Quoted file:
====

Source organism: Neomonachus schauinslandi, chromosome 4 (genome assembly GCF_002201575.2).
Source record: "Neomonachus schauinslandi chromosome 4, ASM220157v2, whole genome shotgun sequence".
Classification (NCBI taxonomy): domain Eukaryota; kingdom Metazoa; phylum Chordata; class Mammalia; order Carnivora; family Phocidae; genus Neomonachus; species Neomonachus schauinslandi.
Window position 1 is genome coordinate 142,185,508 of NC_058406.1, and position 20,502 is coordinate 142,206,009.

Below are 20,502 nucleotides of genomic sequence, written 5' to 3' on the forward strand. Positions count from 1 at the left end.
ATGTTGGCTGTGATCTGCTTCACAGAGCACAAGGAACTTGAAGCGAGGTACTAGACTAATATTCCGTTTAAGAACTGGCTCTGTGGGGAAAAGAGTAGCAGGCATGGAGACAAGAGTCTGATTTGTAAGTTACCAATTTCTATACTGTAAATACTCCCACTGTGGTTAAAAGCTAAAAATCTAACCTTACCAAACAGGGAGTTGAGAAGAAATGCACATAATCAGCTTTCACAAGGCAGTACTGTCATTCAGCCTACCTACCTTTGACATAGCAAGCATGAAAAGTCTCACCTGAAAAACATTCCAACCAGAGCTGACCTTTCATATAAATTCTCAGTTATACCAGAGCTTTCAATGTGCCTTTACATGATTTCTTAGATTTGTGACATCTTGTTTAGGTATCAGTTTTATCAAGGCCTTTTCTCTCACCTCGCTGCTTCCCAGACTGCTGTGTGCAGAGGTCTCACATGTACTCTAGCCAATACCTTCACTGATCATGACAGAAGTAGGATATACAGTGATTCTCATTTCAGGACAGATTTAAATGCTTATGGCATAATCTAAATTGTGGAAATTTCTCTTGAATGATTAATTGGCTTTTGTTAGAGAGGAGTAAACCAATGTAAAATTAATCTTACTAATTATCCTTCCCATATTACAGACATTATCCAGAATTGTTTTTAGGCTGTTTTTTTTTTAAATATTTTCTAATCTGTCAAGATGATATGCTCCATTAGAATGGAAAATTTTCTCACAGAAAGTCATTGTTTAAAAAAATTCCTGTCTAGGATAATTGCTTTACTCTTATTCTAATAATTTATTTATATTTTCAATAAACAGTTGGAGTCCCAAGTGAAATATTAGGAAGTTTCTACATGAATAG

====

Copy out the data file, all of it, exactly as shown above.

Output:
Source organism: Neomonachus schauinslandi, chromosome 4 (genome assembly GCF_002201575.2).
Source record: "Neomonachus schauinslandi chromosome 4, ASM220157v2, whole genome shotgun sequence".
Classification (NCBI taxonomy): domain Eukaryota; kingdom Metazoa; phylum Chordata; class Mammalia; order Carnivora; family Phocidae; genus Neomonachus; species Neomonachus schauinslandi.
Window position 1 is genome coordinate 142,185,508 of NC_058406.1, and position 20,502 is coordinate 142,206,009.

Below are 20,502 nucleotides of genomic sequence, written 5' to 3' on the forward strand. Positions count from 1 at the left end.
ATGTTGGCTGTGATCTGCTTCACAGAGCACAAGGAACTTGAAGCGAGGTACTAGACTAATATTCCGTTTAAGAACTGGCTCTGTGGGGAAAAGAGTAGCAGGCATGGAGACAAGAGTCTGATTTGTAAGTTACCAATTTCTATACTGTAAATACTCCCACTGTGGTTAAAAGCTAAAAATCTAACCTTACCAAACAGGGAGTTGAGAAGAAATGCACATAATCAGCTTTCACAAGGCAGTACTGTCATTCAGCCTACCTACCTTTGACATAGCAAGCATGAAAAGTCTCACCTGAAAAACATTCCAACCAGAGCTGACCTTTCATATAAATTCTCAGTTATACCAGAGCTTTCAATGTGCCTTTACATGATTTCTTAGATTTGTGACATCTTGTTTAGGTATCAGTTTTATCAAGGCCTTTTCTCTCACCTCGCTGCTTCCCAGACTGCTGTGTGCAGAGGTCTCACATGTACTCTAGCCAATACCTTCACTGATCATGACAGAAGTAGGATATACAGTGATTCTCATTTCAGGACAGATTTAAATGCTTATGGCATAATCTAAATTGTGGAAATTTCTCTTGAATGATTAATTGGCTTTTGTTAGAGAGGAGTAAACCAATGTAAAATTAATCTTACTAATTATCCTTCCCATATTACAGACATTATCCAGAATTGTTTTTAGGCTGTTTTTTTTTTAAATATTTTCTAATCTGTCAAGATGATATGCTCCATTAGAATGGAAAATTTTCTCACAGAAAGTCATTGTTTAAAAAAATTCCTGTCTAGGATAATTGCTTTACTCTTATTCTAATAATTTATTTATATTTTCAATAAACAGTTGGAGTCCCAAGTGAAATATTAGGAAGTTTCTACATGAATAG